Arzerra has currently received regulatory approval in the United States and Europe to treat chronic lymphocytic leukemia (CLL), a type of leukemia that progresses more slowly as it targets lymphocytes in the body’s immune system. CLL is the most common type of leukemia in adults, according to the Mayo Clinic. Besides Arzerra, other drug therapies for treating CLL include Roche‘s (OTC:RHHBY) Rituxan. Rituxan generated $6.8 billion in 2011 sales for Roche. By comparison, Arzerra generated $71 million in 2011 global sales; $50 million in the United States. But approval of the Arzerra in other indications would boost the drug’s sales.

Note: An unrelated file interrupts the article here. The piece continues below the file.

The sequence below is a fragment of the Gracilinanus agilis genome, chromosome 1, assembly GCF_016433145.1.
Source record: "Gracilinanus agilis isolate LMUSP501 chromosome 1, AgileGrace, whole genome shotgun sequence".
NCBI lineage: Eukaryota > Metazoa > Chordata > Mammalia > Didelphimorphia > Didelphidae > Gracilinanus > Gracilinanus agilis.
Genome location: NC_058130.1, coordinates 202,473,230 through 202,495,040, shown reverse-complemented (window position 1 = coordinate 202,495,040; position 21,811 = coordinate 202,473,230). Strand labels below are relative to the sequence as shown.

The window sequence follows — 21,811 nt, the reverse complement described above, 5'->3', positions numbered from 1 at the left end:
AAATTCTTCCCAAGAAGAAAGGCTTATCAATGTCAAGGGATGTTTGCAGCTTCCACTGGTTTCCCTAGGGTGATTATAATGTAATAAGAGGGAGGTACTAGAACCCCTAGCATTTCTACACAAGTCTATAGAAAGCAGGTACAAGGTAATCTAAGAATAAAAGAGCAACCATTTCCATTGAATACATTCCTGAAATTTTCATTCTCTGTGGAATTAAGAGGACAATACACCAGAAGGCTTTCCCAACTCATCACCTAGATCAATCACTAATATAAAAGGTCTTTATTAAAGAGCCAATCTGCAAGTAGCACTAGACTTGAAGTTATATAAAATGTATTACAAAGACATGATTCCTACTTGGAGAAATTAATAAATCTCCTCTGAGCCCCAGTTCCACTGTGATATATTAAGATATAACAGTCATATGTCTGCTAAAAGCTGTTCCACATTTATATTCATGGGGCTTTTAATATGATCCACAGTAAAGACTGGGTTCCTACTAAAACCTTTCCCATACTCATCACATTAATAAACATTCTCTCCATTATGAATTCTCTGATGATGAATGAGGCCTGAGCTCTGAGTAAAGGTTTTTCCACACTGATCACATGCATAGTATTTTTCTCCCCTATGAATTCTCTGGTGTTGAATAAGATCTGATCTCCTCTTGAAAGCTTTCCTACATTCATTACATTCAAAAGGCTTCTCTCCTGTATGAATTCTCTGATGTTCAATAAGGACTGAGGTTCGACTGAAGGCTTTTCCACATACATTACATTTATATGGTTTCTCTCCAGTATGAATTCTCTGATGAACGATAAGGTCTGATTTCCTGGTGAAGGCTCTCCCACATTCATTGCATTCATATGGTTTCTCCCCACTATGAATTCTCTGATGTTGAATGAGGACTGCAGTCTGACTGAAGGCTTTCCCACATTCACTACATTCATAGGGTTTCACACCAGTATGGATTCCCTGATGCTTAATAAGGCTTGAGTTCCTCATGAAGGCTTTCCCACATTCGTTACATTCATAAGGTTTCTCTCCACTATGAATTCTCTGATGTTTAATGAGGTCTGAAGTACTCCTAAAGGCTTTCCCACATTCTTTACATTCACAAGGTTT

The GSK/Genmab partnership dates to 2006, when the companies entered an agreement to codevelop and commercialize ofatumumab, an antibody that targets the CD20 molecule. The agreement gave GSK exclusive worldwide rights to ofatumumab as well as any other antibodies that Genmab may develop that targets the molecule.
The U.S. Food and Drug Administration approved ofatumumab, now called Arzerra, in 2009. Arzerra is the first commercialized drug to emerge from Denmark-based Genmab’s drug pipeline. Britain-based GSK, which has its U.S. headquarters in Research Triangle Park, North Carolina, amended its partnership agreement with Genmab in 2010. The change gave GSK responsibility for developing ofatumumab in autoimmune indications. GSK continues to work with Genmab to develop the compound for other cancer indications.
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